Like a three-legged dog

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  6. #6
    Member adap2it's Avatar
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    Quote Originally Posted by moecurlythanu View Post
    If any of you enjoy New Orleans style Dixieland Jazz, go to YouTube and search the band Tuba Skinny. You can thank me later.
    Coincidentally, I sent Chris Buckley UT links for Tuba Skinny...
    Dave Sr.

    I prefer Nature to Human Nature

  7. #7
    It might have been up to my dad's alley, who considered all jazz made after 1935 not as jazz.

  8. #8
    Subterranean Tapir Hobo Chang Ba's Avatar
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    Quote Originally Posted by dpt3 View Post
    Love Ghost Train Orchestra (and pretty much everything Brian Carpenter is involved in), but the Book of Rhapsodies releases which feature 30s "chamber jazz" are more my speed than these 1920s Chicago/Harlem covers. Still a fun listen for anyone interested in the history of jazz, however.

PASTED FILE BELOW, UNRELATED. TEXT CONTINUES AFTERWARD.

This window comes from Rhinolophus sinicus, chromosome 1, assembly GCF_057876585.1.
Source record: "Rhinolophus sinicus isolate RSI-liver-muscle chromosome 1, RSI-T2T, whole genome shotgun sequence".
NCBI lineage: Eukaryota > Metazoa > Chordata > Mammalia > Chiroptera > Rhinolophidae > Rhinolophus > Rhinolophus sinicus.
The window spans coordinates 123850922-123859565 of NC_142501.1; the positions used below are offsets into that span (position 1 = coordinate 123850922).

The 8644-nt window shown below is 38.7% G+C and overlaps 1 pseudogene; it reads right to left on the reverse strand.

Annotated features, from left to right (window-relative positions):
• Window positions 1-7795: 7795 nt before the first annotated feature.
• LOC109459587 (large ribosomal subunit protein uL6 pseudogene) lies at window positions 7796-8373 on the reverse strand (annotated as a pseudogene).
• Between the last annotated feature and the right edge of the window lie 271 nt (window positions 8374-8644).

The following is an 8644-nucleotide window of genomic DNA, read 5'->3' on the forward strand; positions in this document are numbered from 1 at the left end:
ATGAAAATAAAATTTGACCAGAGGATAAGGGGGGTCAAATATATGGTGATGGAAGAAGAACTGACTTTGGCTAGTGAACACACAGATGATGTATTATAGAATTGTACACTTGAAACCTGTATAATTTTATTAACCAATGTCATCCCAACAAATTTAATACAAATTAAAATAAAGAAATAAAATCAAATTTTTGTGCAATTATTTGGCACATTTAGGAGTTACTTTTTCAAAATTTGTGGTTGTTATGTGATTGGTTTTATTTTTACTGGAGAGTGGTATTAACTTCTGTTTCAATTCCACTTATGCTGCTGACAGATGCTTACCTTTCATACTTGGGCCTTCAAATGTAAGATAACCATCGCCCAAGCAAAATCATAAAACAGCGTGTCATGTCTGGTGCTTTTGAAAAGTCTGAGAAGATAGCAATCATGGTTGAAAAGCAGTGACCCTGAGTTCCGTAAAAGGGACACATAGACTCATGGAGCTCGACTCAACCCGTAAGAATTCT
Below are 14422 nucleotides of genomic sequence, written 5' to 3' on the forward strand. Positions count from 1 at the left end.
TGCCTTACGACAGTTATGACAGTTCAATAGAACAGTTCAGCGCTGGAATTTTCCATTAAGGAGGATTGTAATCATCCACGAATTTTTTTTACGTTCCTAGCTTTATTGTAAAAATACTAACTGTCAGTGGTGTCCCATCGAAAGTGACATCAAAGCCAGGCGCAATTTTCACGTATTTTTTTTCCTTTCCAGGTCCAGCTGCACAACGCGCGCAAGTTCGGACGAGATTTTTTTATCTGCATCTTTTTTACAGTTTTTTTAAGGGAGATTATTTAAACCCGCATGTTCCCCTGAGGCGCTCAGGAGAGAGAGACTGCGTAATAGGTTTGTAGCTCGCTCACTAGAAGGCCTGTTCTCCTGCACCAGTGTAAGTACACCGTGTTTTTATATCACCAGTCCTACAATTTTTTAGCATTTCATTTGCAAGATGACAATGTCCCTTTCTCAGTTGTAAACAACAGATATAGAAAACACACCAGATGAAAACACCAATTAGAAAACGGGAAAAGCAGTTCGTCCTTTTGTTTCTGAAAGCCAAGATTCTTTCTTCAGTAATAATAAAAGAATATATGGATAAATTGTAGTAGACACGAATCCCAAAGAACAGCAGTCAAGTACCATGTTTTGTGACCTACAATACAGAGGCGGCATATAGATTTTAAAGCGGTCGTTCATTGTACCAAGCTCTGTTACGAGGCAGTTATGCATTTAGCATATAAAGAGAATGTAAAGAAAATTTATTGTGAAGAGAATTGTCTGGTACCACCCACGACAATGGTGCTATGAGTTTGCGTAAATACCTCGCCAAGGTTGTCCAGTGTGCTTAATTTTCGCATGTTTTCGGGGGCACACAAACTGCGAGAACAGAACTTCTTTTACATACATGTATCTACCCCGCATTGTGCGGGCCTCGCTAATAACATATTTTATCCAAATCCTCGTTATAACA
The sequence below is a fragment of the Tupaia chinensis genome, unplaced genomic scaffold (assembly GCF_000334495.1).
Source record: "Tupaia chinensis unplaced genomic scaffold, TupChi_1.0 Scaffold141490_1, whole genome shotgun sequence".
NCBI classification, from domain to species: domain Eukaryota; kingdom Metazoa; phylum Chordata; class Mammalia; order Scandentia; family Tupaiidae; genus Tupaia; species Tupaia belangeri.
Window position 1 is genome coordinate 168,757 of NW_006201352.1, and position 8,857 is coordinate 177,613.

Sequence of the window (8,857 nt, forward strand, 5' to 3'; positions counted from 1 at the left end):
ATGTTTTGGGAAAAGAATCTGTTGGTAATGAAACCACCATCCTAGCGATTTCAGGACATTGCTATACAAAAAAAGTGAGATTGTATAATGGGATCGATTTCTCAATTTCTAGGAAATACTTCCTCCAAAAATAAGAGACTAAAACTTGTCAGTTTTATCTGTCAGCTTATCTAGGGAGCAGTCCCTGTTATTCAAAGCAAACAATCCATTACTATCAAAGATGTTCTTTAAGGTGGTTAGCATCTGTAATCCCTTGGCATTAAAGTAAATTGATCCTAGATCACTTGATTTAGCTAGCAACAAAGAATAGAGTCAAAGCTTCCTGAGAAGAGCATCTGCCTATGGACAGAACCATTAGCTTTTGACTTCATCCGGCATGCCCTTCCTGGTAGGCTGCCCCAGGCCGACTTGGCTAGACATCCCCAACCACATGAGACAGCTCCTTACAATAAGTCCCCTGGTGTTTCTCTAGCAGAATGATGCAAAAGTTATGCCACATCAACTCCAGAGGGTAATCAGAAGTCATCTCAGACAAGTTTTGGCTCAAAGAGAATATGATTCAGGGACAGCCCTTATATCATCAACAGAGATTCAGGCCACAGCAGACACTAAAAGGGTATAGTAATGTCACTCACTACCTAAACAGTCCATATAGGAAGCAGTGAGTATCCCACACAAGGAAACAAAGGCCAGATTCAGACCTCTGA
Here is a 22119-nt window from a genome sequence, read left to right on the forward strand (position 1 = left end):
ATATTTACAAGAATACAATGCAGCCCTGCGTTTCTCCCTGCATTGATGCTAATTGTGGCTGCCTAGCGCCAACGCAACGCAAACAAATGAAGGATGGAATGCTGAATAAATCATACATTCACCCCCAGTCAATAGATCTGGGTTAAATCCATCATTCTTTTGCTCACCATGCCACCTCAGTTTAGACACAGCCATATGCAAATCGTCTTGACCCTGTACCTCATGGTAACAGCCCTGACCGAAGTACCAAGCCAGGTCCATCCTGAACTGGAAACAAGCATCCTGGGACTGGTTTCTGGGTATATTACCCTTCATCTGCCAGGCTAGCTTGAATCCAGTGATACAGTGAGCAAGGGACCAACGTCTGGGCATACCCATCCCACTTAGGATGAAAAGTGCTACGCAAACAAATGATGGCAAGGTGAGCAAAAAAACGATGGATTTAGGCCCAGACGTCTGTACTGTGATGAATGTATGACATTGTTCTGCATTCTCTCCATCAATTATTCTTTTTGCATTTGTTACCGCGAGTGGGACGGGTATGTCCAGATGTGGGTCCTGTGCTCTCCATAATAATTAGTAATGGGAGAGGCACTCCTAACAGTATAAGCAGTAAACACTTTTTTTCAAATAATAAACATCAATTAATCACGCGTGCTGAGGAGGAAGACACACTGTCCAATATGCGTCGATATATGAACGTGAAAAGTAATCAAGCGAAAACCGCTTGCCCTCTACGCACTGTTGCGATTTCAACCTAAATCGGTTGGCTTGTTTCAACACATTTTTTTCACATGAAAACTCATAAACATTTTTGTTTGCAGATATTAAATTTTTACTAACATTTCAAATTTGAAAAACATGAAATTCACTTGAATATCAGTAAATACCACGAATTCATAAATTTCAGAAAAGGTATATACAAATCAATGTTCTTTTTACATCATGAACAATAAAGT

I did mean to go back and listen to at least one of those, as chamber jazz sounds more interesting to me, but so much to listen to, so little time.
    My favorite fortune cookie read: "The only way to be successful on the internet is the keep the assholes preventing valuable discussion and eliminate the discussion itself."

    Never let good music get in the way of making a profit.

  9. #9
    Subterranean Tapir Hobo Chang Ba's Avatar
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    Quote Originally Posted by neuroticdog View Post
    Great review HCB! Interesting, seems like Chris enjoyed a lot of the old timey type stuff done up by modern musicians. One of my discs that I got from him was a band called Combustible Edison and...while not a big band like GTO, your words could have fit that one too.